Vaccination. Vaccination. Vaccination. Gardasil 9 is an HPV vaccine approved by the U.S. Food and Drug Administration and can be used, regardless of gender, to protect against cervical cancer and genital warts in both men and women. Gardasil 9 is highly effective yet in certain communities, highly underutilized. The Centers for Disease Control and Prevention (CDC) recommends routine HPV vaccination for girls and boys ages 11 and 12, although it can be given as early as age 9. In a perfect world, one would receive the vaccine before they have sexual contact and are exposed to HPV to maximize the benefits.
A common hesitation point for many parents is that somehow recommending or receiving the vaccine would promote kids having sex at an earlier age. This point has in fact been studied, and results show that receiving the vaccine at a young age is NOT linked to an earlier start of sexual activity. We want to protect our kids in all the ways that we can–and this vaccine does help to do so.
It is important to remember that once someone is infected with HPV, the vaccine might not be as effective or might not work at all. Also, response to the vaccine is better at younger ages (as recommended above) than much older ones. Regardless, protection is protection, and if given before someone is infected, the vaccine can prevent most cases of cervical cancer.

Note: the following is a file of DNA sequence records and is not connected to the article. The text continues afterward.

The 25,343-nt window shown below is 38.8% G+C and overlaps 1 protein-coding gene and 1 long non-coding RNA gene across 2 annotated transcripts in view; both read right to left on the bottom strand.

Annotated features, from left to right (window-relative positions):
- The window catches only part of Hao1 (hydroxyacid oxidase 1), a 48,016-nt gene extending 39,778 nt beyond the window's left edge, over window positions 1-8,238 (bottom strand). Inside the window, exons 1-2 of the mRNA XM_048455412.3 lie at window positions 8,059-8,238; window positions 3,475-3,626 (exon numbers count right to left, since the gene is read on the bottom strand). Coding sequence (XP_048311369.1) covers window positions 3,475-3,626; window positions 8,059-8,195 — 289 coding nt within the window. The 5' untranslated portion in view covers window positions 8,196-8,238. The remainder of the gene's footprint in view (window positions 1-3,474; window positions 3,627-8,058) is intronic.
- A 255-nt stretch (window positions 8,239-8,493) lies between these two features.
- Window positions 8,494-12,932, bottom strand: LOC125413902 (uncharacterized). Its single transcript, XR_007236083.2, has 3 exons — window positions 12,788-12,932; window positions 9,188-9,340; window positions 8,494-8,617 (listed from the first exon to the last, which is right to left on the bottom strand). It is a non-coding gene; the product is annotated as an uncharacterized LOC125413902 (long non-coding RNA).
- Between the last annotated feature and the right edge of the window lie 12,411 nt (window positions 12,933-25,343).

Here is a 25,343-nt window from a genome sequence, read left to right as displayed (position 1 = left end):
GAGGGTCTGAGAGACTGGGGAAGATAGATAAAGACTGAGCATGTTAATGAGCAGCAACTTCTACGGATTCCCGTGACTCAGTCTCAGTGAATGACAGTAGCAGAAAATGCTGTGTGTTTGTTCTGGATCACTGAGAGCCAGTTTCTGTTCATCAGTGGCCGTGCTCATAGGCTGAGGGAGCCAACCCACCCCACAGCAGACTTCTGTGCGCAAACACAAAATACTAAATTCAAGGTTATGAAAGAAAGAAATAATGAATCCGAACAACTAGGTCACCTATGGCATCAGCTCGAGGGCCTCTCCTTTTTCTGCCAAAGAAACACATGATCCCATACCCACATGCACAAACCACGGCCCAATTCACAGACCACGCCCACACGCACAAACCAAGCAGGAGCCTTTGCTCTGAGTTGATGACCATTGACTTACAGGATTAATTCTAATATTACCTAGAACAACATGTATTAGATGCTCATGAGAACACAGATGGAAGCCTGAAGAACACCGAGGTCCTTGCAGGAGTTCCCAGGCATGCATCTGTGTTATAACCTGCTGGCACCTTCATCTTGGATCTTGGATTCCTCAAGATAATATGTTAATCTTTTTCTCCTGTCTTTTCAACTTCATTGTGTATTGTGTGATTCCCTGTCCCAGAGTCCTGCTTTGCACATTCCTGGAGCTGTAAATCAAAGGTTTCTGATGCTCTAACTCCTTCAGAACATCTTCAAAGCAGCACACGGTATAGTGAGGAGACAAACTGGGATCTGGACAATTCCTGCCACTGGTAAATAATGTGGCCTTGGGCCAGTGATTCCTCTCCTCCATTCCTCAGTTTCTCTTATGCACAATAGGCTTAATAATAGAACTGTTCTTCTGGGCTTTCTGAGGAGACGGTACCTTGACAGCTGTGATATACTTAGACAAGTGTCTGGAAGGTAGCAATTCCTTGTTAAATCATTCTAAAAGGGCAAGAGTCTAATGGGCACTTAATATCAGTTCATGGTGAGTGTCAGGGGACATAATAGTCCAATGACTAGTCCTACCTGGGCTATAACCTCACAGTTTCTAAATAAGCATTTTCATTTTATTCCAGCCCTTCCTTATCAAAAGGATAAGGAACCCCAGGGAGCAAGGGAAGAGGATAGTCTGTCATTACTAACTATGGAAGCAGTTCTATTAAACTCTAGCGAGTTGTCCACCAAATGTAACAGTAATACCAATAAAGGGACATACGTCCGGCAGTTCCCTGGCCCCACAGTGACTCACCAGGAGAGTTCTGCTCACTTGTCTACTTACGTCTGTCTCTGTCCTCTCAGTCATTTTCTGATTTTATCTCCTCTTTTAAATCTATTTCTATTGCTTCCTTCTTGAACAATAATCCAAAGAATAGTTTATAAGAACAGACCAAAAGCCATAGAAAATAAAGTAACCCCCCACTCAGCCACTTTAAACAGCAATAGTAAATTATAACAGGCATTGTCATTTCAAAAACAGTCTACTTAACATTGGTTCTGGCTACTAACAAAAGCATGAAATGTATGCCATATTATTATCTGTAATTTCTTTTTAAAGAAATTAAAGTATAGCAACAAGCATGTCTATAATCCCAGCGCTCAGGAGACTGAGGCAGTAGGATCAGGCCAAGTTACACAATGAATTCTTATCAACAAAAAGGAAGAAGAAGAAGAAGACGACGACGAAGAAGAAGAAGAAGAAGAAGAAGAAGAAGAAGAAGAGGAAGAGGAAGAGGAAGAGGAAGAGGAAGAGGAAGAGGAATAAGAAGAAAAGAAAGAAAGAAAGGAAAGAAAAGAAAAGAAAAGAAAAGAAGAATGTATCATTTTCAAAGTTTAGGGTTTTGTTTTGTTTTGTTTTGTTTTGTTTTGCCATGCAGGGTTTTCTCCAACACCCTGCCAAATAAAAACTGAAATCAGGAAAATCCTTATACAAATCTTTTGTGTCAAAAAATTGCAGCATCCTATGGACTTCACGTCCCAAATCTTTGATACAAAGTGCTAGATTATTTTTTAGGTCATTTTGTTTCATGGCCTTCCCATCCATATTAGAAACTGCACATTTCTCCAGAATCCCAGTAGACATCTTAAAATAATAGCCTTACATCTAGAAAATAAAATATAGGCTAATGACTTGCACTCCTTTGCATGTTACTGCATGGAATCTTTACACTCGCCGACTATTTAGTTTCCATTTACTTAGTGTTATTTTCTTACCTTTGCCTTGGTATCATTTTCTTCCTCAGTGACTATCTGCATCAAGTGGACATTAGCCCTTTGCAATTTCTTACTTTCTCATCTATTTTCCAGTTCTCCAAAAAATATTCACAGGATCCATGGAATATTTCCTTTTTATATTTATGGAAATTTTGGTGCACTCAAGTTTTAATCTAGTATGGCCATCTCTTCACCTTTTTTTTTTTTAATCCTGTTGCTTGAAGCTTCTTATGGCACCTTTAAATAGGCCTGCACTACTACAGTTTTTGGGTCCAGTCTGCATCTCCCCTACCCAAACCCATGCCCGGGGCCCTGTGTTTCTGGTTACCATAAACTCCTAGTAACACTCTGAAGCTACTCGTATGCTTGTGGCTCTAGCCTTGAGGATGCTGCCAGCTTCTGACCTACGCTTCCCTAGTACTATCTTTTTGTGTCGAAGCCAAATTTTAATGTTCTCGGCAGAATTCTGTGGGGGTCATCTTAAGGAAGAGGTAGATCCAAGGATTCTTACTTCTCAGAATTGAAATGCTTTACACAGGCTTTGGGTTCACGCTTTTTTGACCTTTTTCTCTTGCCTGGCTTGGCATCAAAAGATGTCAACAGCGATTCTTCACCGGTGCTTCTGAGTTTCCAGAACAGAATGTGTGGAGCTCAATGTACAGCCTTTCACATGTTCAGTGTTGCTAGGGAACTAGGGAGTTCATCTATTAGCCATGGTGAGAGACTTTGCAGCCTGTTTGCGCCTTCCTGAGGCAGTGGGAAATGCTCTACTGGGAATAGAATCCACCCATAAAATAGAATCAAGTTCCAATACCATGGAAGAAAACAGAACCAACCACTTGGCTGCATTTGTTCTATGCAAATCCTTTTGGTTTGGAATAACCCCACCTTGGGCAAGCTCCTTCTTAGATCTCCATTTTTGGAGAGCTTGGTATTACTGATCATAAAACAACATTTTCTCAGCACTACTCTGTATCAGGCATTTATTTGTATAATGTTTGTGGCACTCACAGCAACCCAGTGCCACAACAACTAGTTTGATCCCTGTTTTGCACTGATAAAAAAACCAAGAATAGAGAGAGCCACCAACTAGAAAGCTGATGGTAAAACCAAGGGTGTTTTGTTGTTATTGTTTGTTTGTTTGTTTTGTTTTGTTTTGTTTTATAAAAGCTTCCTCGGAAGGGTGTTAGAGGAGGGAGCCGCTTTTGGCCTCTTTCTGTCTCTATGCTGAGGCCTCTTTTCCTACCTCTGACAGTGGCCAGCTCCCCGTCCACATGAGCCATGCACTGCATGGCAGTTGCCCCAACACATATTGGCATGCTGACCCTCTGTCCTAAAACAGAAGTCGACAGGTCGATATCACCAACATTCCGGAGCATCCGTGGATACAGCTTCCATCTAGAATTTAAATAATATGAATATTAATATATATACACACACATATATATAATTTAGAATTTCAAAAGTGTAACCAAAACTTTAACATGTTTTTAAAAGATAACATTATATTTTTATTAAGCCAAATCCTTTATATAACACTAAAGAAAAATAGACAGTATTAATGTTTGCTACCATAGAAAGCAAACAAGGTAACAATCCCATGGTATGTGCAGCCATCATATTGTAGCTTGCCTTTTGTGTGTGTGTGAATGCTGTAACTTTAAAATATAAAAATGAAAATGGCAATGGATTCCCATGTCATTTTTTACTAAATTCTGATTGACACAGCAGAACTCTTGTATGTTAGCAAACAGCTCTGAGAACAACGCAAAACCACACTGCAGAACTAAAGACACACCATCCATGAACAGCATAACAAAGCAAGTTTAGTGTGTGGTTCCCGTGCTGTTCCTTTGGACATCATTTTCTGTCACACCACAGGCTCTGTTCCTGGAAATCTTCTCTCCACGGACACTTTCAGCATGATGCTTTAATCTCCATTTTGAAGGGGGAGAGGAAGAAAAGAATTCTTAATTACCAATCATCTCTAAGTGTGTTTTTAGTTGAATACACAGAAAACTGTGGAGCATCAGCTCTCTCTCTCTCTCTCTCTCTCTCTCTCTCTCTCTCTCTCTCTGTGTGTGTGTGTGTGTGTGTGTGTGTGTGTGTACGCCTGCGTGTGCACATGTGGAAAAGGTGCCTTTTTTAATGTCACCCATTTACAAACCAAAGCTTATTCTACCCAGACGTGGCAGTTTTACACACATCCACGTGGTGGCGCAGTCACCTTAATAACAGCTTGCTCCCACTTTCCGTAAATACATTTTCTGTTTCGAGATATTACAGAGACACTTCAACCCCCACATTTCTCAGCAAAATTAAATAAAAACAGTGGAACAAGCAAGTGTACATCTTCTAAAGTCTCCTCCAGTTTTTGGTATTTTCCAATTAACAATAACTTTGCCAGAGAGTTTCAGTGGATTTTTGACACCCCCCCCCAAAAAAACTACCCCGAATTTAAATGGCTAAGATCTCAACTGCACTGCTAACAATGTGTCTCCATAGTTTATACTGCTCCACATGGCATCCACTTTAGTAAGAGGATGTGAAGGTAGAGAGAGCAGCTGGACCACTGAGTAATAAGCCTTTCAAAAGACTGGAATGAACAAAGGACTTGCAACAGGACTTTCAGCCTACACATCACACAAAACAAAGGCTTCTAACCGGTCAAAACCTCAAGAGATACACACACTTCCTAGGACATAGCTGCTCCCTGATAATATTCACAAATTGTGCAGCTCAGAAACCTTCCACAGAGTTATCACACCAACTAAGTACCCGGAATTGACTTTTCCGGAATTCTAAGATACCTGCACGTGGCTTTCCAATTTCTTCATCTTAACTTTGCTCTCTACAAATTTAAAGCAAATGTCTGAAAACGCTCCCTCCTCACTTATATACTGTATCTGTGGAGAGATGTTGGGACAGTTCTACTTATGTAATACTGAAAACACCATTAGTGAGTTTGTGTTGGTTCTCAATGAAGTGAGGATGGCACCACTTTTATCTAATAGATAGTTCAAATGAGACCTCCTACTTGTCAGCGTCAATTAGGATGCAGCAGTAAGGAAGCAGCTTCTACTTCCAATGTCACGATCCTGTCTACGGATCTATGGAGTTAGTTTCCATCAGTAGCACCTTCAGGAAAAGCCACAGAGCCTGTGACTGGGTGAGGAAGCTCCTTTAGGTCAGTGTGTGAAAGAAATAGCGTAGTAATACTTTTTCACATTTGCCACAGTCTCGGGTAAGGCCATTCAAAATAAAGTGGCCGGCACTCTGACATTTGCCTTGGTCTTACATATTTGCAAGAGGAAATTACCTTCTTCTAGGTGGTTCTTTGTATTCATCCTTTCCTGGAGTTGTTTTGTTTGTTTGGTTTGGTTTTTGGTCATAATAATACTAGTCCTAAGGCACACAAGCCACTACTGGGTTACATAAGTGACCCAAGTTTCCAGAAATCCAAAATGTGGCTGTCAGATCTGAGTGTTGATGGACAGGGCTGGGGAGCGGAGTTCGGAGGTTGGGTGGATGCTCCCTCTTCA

To receive full protection, the CDC recommends that all 11- and 12-year-olds receive two doses of HPV vaccine at least six months apart. Younger adolescents ages 9 and 10 and teens ages 13 and 14 can also receive a vaccination on the updated two-dose schedule. Research has shown that the two-dose schedule is effective for children under 15.
What if I’m older and decide I want the vaccine? Well, teens and young adults who begin the vaccine series later, at ages 15 through 26, should receive three doses of the vaccine.
The CDC also recommends “catch-up” HPV vaccinations for all people through age 26 who aren’t adequately vaccinated.
Interestingly, recently the FDA has approved the use of Gardasil 9 for males and females ages 9 to 45. If you’re deciding if you want the vaccine, and are between the ages of 27 to 45, it would be important to discuss details of the vaccination with your doctor or healthcare provider. This is because the older you get, the more likely you are to have been exposed to HPV. And in this situation, the HPV vaccination may provide less benefit–hence, the importance of the discussion.
There’s no better time than now to better understand and inform ourselves about HPV. We have options and methods to protect ourselves and our children. In honor of HPV Awareness Day–let’s protect ourselves and our families by staying informed and staying vigilant.